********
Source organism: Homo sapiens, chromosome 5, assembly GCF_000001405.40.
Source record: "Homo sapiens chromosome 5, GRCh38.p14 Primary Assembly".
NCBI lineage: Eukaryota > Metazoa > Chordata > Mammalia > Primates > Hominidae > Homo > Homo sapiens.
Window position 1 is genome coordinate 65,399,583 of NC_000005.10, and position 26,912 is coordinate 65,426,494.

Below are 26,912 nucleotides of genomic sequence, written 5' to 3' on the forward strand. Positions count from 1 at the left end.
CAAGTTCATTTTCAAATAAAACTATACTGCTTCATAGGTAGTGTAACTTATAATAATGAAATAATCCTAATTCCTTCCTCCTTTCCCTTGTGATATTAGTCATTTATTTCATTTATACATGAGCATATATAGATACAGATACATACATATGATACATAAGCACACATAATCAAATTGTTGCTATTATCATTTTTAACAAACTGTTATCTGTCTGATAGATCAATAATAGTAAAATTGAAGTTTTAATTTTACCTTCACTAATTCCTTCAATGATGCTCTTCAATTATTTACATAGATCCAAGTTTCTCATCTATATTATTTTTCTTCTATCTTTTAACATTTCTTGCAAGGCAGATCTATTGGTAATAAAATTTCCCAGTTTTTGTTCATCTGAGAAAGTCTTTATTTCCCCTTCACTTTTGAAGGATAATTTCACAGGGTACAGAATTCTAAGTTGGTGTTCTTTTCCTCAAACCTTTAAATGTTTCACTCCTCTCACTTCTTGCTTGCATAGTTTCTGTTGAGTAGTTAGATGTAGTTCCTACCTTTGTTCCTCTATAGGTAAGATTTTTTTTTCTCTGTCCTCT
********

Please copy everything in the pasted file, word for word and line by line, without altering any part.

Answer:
Source organism: Homo sapiens, chromosome 5, assembly GCF_000001405.40.
Source record: "Homo sapiens chromosome 5, GRCh38.p14 Primary Assembly".
NCBI lineage: Eukaryota > Metazoa > Chordata > Mammalia > Primates > Hominidae > Homo > Homo sapiens.
Window position 1 is genome coordinate 65,399,583 of NC_000005.10, and position 26,912 is coordinate 65,426,494.

Below are 26,912 nucleotides of genomic sequence, written 5' to 3' on the forward strand. Positions count from 1 at the left end.
CAAGTTCATTTTCAAATAAAACTATACTGCTTCATAGGTAGTGTAACTTATAATAATGAAATAATCCTAATTCCTTCCTCCTTTCCCTTGTGATATTAGTCATTTATTTCATTTATACATGAGCATATATAGATACAGATACATACATATGATACATAAGCACACATAATCAAATTGTTGCTATTATCATTTTTAACAAACTGTTATCTGTCTGATAGATCAATAATAGTAAAATTGAAGTTTTAATTTTACCTTCACTAATTCCTTCAATGATGCTCTTCAATTATTTACATAGATCCAAGTTTCTCATCTATATTATTTTTCTTCTATCTTTTAACATTTCTTGCAAGGCAGATCTATTGGTAATAAAATTTCCCAGTTTTTGTTCATCTGAGAAAGTCTTTATTTCCCCTTCACTTTTGAAGGATAATTTCACAGGGTACAGAATTCTAAGTTGGTGTTCTTTTCCTCAAACCTTTAAATGTTTCACTCCTCTCACTTCTTGCTTGCATAGTTTCTGTTGAGTAGTTAGATGTAGTTCCTACCTTTGTTCCTCTATAGGTAAGATTTTTTTTTCTCTGTCCTCT